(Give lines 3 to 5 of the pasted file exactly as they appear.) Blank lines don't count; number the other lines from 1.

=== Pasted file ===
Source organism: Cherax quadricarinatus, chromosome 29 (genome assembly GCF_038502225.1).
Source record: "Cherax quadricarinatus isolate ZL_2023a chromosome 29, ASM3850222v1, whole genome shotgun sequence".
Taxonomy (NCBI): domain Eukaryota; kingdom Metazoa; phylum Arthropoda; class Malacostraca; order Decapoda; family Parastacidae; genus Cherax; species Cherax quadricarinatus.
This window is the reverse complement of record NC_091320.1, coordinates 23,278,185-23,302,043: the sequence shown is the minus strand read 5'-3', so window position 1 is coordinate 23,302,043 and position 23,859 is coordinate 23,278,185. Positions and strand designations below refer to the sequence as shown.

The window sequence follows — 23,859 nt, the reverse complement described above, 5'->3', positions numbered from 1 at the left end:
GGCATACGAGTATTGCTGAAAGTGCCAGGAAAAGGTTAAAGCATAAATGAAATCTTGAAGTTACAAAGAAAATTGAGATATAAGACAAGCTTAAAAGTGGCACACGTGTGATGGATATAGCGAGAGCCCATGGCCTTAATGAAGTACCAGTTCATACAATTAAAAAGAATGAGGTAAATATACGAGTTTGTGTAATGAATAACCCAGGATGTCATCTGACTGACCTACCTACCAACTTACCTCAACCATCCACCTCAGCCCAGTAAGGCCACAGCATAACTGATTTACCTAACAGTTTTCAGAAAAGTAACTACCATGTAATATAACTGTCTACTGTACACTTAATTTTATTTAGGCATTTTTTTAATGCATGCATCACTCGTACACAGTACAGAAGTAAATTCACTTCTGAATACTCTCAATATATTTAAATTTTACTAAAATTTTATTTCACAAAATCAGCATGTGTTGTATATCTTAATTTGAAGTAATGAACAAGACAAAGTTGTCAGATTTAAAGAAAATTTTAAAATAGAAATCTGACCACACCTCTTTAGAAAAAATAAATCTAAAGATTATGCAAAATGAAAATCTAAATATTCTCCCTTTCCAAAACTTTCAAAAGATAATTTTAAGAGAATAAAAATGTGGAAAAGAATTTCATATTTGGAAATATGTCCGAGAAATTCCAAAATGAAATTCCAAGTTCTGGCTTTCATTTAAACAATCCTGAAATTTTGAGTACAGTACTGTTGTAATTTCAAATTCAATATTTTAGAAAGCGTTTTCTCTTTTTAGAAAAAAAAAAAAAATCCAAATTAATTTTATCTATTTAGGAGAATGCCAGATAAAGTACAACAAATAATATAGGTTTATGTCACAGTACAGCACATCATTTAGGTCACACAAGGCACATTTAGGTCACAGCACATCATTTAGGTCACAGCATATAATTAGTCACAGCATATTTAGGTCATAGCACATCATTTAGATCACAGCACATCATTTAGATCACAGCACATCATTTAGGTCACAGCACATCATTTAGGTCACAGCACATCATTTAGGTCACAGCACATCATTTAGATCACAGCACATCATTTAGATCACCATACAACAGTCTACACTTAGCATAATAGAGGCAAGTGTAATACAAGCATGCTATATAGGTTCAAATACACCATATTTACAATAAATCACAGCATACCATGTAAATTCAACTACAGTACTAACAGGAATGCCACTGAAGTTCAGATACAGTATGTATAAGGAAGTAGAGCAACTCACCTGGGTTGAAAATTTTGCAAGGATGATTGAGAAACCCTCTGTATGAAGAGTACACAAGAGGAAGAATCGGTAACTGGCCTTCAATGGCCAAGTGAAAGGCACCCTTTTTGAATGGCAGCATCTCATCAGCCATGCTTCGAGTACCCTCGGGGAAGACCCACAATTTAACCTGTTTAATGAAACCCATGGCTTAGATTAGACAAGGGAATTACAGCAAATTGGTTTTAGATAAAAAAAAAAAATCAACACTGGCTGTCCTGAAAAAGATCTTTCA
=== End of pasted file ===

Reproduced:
Taxonomy (NCBI): domain Eukaryota; kingdom Metazoa; phylum Arthropoda; class Malacostraca; order Decapoda; family Parastacidae; genus Cherax; species Cherax quadricarinatus.
This window is the reverse complement of record NC_091320.1, coordinates 23,278,185-23,302,043: the sequence shown is the minus strand read 5'-3', so window position 1 is coordinate 23,302,043 and position 23,859 is coordinate 23,278,185. Positions and strand designations below refer to the sequence as shown.

The window sequence follows — 23,859 nt, the reverse complement described above, 5'->3', positions numbered from 1 at the left end: